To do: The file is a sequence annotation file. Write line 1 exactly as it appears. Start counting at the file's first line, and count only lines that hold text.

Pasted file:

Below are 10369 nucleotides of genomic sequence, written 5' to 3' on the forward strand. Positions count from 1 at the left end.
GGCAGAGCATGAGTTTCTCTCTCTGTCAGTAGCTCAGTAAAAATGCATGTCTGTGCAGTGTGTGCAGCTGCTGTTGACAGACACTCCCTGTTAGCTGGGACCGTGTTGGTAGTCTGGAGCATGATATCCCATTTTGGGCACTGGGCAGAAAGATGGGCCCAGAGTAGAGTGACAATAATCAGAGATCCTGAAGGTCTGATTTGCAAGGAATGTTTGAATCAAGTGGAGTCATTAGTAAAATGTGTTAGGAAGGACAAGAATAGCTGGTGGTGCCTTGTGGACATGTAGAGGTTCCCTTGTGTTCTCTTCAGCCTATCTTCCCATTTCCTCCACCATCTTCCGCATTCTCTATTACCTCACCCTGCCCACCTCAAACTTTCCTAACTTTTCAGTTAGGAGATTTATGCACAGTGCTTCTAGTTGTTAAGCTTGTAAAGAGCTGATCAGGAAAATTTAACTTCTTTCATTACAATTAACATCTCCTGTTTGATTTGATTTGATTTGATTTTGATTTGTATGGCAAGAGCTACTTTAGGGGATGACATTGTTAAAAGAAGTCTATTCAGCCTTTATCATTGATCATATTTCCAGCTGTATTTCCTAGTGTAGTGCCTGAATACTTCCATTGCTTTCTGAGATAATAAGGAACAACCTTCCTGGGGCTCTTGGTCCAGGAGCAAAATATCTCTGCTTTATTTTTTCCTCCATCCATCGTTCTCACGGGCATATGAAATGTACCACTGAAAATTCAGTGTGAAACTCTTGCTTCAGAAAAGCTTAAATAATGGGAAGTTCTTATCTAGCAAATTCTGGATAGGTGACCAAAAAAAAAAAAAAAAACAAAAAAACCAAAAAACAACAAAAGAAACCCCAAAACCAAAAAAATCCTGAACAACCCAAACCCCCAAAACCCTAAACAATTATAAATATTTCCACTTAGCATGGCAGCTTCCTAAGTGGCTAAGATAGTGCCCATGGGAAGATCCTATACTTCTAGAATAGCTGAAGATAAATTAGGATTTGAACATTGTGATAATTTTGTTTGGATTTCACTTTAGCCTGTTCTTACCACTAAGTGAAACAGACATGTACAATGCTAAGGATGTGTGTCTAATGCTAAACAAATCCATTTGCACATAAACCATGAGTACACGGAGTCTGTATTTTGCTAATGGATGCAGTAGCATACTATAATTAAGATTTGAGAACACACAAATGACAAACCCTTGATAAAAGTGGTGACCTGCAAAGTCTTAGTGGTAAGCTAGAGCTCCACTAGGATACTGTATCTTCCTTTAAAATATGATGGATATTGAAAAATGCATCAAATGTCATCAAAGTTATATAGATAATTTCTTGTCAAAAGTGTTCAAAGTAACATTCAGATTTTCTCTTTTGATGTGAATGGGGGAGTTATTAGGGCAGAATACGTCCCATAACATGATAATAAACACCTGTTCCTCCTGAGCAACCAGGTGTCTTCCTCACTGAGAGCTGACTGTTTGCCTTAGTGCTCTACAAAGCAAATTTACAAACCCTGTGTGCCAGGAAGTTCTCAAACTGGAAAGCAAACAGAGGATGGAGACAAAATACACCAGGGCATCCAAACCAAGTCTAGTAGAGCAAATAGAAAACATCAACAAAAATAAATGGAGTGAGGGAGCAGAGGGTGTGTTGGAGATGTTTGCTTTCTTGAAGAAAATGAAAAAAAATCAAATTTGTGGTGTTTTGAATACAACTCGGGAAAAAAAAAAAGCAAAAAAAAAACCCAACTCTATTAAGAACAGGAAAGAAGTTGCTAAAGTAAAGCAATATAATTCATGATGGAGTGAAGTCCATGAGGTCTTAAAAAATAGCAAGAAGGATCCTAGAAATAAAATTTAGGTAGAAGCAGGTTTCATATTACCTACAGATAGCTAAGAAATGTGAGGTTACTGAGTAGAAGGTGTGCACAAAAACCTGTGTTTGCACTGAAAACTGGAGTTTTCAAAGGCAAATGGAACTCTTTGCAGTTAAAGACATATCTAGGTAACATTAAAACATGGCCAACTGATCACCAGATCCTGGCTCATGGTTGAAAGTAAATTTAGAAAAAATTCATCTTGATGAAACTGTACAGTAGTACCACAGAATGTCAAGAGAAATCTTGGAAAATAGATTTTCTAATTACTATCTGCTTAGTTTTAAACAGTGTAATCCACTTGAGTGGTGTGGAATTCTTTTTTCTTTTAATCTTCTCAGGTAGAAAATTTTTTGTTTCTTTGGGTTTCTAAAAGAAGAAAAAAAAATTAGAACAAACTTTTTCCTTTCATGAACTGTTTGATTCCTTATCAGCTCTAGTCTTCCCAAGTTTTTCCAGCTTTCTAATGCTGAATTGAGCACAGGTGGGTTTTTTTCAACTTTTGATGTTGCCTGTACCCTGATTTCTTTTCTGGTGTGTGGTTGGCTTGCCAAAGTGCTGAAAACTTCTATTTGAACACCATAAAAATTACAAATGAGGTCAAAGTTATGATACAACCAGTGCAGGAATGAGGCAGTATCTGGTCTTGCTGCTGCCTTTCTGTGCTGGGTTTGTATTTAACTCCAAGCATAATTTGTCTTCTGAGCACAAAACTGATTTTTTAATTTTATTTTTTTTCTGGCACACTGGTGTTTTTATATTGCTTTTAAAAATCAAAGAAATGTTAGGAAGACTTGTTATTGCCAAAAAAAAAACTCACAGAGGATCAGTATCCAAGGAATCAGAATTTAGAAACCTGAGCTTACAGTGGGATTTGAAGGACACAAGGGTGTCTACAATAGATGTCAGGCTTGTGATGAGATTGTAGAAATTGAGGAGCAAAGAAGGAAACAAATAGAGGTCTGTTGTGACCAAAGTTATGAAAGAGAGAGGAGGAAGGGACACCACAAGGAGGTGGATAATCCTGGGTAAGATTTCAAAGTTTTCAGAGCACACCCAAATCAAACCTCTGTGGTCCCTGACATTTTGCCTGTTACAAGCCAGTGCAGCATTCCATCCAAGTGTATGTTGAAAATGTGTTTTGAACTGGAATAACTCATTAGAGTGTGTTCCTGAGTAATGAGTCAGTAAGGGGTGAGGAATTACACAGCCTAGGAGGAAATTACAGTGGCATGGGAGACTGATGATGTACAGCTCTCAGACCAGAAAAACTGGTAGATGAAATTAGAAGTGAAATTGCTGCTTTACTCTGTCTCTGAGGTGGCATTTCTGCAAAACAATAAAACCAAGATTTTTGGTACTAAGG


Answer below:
Below are 10369 nucleotides of genomic sequence, written 5' to 3' on the forward strand. Positions count from 1 at the left end.